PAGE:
Learning to Give, Philanthropy education resources that teach giving and civic engagement

Moral of the Story (The)
Lesson 1
Academic Standards
Philanthropy Framework


Students will be exposed to positive children's literature to be able to recognize and critique appropriate picture books.


Five Forty-Five Minute Class Periods


The learners will:

  • define the words “fable” and “moral.”
  • recognize the “moral” of a children’s story and interpret the author’s message.
  • determine the moral/positive messages in Aesop’s Fables.
  • compare the story line of children’s literature to real life situations.
  • identify the elements of a traditional fable.
  • compare a modern children’s story to a fable.


  • A read-aloud copy of Horton Hatches the Egg by Dr. Suess
  • Student copies of the handouts (Handout four is used by the teacher to create handout five.)
  • A selection of pictures books if a trip to the library is not possible
  • Field trip permission slips if students are traveling to the local library
  • A read-aloud copy of Somebody Loves You, Mr. Hatch by Eileen Spinelli
Handout 1
The Moral of the Story Recording Sheet
Handout 2
Little Gestures, Big Payoffs
Handout 3
Scoring Guide for Children’s Literature
Handout 4
Suggested Fables
Handout 5
Story Cards
Handout 6
Stories Worth Sharing

Teacher Preparation:

Using the fable titles and link on Handout Four: Suggested Fables, select eight fables for your students to read. Copy and paste the text from those eight fables into the story cards on Handout Five. Duplicate the story cards for students to read the eight brief fables.

Instructional Procedure(s):

Anticipatory Set:
Journal Entry: Write the word “moral” on the board.

  1. What does “the moral of the story” mean?
  2. Write a definition for the word.
  3. What are other forms of the word? (morale, morality, moralize, moralist, immoral)

Day One:

  • Go over students’ answers together. Write a good definition of moral on the board and instruct students to rewrite their original definition, if needed. Have students brainstorm synonyms for the word moral (upright, honest, virtuous, and honorable). Brainstorm a list of principles people should live by. (Instruct students to create a list in their journals as you record their answers on the board.) Ask them if they should include acting philanthropically. Define the term philanthropy as “the giving of one’s time, talent or treasure for the sake of another- or for the common good.” Another definition is “voluntary action for the public good.” Have the learners give you suggestions for what it means to act philanthropically. Ask students if all cultural groups live by the same morals.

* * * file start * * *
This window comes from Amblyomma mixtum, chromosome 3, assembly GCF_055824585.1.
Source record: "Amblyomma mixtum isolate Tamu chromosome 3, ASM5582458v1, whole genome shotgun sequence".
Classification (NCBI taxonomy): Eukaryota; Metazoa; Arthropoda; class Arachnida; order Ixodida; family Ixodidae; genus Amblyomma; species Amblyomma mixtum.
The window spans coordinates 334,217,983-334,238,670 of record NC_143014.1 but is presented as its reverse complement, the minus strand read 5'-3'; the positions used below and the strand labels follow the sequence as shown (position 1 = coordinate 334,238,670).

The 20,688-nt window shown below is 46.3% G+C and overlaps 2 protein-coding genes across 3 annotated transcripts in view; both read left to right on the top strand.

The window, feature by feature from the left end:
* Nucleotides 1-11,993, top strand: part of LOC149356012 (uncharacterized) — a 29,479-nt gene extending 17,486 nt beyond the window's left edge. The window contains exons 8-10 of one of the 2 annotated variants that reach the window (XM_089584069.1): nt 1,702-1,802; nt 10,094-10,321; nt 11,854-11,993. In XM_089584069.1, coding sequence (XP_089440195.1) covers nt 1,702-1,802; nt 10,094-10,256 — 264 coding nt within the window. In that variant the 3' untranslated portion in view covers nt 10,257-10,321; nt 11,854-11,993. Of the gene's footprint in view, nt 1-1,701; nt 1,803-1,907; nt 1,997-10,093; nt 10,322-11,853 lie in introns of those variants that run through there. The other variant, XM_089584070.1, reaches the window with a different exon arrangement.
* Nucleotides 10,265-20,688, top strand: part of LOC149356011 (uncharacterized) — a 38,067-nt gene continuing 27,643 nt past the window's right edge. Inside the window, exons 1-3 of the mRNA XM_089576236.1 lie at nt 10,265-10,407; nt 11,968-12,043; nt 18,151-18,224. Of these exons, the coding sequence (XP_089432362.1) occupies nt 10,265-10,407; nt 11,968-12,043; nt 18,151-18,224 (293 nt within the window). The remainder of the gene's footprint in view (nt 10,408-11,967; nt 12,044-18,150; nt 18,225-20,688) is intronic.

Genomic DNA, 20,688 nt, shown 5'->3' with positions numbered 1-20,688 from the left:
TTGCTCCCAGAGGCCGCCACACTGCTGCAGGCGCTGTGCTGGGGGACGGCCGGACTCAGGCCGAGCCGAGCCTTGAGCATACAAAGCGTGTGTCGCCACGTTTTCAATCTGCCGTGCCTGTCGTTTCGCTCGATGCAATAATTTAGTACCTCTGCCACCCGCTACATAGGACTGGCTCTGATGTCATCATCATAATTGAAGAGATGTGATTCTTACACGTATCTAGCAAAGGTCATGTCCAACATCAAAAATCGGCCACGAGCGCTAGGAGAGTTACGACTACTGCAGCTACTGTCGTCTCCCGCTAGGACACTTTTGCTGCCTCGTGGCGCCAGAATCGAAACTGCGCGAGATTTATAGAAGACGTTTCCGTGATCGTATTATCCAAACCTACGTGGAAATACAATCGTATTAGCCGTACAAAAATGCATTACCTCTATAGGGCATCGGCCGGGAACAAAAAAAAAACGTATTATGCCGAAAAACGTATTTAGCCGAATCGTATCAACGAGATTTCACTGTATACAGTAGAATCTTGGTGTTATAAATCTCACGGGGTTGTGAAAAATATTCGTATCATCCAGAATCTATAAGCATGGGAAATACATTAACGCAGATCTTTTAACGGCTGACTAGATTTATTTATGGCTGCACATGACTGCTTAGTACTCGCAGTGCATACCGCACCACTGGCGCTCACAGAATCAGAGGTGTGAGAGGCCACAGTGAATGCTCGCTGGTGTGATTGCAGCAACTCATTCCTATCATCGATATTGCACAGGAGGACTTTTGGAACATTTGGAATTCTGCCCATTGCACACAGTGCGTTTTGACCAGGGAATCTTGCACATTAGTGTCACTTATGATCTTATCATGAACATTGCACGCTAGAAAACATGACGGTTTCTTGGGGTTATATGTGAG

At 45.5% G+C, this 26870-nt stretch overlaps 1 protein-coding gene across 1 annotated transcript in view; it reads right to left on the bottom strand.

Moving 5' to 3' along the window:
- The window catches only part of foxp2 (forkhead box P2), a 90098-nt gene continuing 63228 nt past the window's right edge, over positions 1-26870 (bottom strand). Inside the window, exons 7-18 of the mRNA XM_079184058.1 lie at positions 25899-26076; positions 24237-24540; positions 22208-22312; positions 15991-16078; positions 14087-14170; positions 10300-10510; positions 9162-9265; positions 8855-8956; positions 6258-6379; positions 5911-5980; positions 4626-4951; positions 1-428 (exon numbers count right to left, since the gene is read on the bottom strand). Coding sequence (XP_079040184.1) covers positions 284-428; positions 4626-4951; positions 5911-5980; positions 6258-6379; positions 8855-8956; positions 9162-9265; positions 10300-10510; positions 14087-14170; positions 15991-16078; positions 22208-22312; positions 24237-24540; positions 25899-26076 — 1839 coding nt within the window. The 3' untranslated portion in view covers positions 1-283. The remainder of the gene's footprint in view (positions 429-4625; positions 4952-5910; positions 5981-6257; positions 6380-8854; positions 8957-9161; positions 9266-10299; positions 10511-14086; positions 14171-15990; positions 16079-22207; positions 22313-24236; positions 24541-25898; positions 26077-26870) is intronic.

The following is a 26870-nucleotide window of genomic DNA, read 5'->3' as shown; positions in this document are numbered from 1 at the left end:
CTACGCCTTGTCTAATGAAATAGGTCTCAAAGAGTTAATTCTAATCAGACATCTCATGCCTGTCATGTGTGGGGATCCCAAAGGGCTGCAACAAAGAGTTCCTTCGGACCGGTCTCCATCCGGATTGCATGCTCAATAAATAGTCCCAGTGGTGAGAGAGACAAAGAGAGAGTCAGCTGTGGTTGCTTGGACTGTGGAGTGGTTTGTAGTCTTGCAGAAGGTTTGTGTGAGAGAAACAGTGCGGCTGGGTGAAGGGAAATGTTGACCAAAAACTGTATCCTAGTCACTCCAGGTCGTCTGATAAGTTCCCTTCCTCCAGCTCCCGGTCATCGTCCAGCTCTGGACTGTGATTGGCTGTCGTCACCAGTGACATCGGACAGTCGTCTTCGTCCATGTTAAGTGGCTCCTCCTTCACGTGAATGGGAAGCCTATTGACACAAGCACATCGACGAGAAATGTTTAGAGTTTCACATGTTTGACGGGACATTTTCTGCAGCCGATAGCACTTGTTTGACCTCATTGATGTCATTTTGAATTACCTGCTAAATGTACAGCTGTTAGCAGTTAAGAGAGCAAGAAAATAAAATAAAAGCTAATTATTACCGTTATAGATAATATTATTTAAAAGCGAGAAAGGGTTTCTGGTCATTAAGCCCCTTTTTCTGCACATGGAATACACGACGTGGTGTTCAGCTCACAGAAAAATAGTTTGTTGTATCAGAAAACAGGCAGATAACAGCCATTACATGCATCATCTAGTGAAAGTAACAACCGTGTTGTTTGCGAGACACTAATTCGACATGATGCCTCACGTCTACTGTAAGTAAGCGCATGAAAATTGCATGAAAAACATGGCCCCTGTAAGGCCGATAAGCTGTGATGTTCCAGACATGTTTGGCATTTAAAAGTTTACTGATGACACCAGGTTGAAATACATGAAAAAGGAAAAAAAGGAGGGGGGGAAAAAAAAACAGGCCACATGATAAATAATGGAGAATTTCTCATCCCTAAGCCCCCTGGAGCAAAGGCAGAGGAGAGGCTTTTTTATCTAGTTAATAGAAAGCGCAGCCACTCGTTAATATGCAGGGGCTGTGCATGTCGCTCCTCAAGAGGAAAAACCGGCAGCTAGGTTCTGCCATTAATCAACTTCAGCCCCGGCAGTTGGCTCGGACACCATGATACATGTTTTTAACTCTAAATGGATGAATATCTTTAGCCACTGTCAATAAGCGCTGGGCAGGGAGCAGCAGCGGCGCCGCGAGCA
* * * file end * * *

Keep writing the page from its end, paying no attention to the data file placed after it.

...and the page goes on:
• Distribute The Moral of the Story Recording Sheet (Attachment One) and ask the students to complete questions one and two. As a whole group, report out. Answers may be similar to: 1) the teaching or practical lesson contained in a story; 2) generally accepted customs of conduct and right living in a society.
  • Present the story Horton Hatches the Egg by Dr. Seuss. Using The Moral of the Story Recording Sheet (Attachment One), have students complete question three with the graphic of “the baby” using the following instructions:

    • Use one color (red pen, blue pen, etc.) to record Horton’s morals or virtues on any features that came from Horton.
    • Use a different color (red pen, blue pen, etc.) to record the bird’s principles on any features that came from the bird.
    • Have students respond to question four on Attachment One by describing Horton’s opportunity costs (what he gave up in order to keep his promise) and benefits for Horton during the story.
    • Instruct students to complete the remaining questions and take their recording sheets home and share them with their parents/guardians. Each should have their parent/guardian sign the bottom of the handout.
  • Tell students they will be starting a unit on children’s literature. Distribute a copy of the Scoring Guide for Children’s Literature (Attachment Three) to each student and go over each of the assignments together. Be sure to clear up any questions or areas of concern before going on. Instruct students to take the Unit Guidelines home and share them with a parent. Parents are required to sign the bottom, stating they have seen and understood the unit.


Day Two:

  • Journal Entry:
    1. Define the word “fable.” (a short story which teaches a lesson)
    2. What is the purpose of a fable? (to teach and entertain)